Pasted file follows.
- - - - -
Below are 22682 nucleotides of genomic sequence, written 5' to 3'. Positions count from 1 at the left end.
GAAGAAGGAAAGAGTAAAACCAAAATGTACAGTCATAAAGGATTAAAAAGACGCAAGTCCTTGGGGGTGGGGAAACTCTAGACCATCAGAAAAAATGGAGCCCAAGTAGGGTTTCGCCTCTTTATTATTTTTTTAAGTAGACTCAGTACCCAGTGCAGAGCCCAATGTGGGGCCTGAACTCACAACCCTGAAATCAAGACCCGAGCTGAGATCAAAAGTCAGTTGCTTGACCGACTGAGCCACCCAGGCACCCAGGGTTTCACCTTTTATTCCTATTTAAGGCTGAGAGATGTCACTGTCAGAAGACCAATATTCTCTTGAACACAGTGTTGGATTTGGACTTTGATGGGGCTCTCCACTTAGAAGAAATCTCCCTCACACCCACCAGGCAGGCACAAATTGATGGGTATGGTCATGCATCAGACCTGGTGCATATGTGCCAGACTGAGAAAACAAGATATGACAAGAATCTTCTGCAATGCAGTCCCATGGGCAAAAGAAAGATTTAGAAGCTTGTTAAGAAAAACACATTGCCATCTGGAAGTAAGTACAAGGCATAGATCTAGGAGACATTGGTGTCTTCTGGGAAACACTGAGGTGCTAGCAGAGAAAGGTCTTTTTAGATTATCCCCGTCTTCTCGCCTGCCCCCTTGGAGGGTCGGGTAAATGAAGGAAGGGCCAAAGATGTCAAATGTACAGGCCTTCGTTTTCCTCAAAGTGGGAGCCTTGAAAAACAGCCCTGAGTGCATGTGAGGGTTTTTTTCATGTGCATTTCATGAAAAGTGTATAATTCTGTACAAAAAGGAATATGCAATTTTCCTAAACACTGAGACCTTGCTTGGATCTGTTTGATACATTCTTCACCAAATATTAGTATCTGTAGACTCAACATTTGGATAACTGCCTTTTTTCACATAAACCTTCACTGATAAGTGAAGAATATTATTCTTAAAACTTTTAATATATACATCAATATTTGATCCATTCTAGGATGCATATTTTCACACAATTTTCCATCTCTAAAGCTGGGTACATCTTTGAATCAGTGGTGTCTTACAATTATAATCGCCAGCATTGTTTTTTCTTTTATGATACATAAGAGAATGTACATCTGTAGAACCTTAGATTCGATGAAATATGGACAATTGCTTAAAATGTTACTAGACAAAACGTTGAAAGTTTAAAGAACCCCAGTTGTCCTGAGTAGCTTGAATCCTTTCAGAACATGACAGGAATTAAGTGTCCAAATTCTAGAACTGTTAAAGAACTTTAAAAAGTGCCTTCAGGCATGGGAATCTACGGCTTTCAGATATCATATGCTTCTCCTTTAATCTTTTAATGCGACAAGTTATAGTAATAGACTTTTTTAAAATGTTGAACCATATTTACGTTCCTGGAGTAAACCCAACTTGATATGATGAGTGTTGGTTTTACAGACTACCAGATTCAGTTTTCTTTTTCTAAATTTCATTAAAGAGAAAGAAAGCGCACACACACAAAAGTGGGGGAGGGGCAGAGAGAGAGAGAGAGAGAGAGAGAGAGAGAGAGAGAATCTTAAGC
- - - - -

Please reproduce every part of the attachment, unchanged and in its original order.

Below are 22682 nucleotides of genomic sequence, written 5' to 3'. Positions count from 1 at the left end.
GAAGAAGGAAAGAGTAAAACCAAAATGTACAGTCATAAAGGATTAAAAAGACGCAAGTCCTTGGGGGTGGGGAAACTCTAGACCATCAGAAAAAATGGAGCCCAAGTAGGGTTTCGCCTCTTTATTATTTTTTTAAGTAGACTCAGTACCCAGTGCAGAGCCCAATGTGGGGCCTGAACTCACAACCCTGAAATCAAGACCCGAGCTGAGATCAAAAGTCAGTTGCTTGACCGACTGAGCCACCCAGGCACCCAGGGTTTCACCTTTTATTCCTATTTAAGGCTGAGAGATGTCACTGTCAGAAGACCAATATTCTCTTGAACACAGTGTTGGATTTGGACTTTGATGGGGCTCTCCACTTAGAAGAAATCTCCCTCACACCCACCAGGCAGGCACAAATTGATGGGTATGGTCATGCATCAGACCTGGTGCATATGTGCCAGACTGAGAAAACAAGATATGACAAGAATCTTCTGCAATGCAGTCCCATGGGCAAAAGAAAGATTTAGAAGCTTGTTAAGAAAAACACATTGCCATCTGGAAGTAAGTACAAGGCATAGATCTAGGAGACATTGGTGTCTTCTGGGAAACACTGAGGTGCTAGCAGAGAAAGGTCTTTTTAGATTATCCCCGTCTTCTCGCCTGCCCCCTTGGAGGGTCGGGTAAATGAAGGAAGGGCCAAAGATGTCAAATGTACAGGCCTTCGTTTTCCTCAAAGTGGGAGCCTTGAAAAACAGCCCTGAGTGCATGTGAGGGTTTTTTTCATGTGCATTTCATGAAAAGTGTATAATTCTGTACAAAAAGGAATATGCAATTTTCCTAAACACTGAGACCTTGCTTGGATCTGTTTGATACATTCTTCACCAAATATTAGTATCTGTAGACTCAACATTTGGATAACTGCCTTTTTTCACATAAACCTTCACTGATAAGTGAAGAATATTATTCTTAAAACTTTTAATATATACATCAATATTTGATCCATTCTAGGATGCATATTTTCACACAATTTTCCATCTCTAAAGCTGGGTACATCTTTGAATCAGTGGTGTCTTACAATTATAATCGCCAGCATTGTTTTTTCTTTTATGATACATAAGAGAATGTACATCTGTAGAACCTTAGATTCGATGAAATATGGACAATTGCTTAAAATGTTACTAGACAAAACGTTGAAAGTTTAAAGAACCCCAGTTGTCCTGAGTAGCTTGAATCCTTTCAGAACATGACAGGAATTAAGTGTCCAAATTCTAGAACTGTTAAAGAACTTTAAAAAGTGCCTTCAGGCATGGGAATCTACGGCTTTCAGATATCATATGCTTCTCCTTTAATCTTTTAATGCGACAAGTTATAGTAATAGACTTTTTTAAAATGTTGAACCATATTTACGTTCCTGGAGTAAACCCAACTTGATATGATGAGTGTTGGTTTTACAGACTACCAGATTCAGTTTTCTTTTTCTAAATTTCATTAAAGAGAAAGAAAGCGCACACACACAAAAGTGGGGGAGGGGCAGAGAGAGAGAGAGAGAGAGAGAGAGAGAGAGAGAGAATCTTAAGC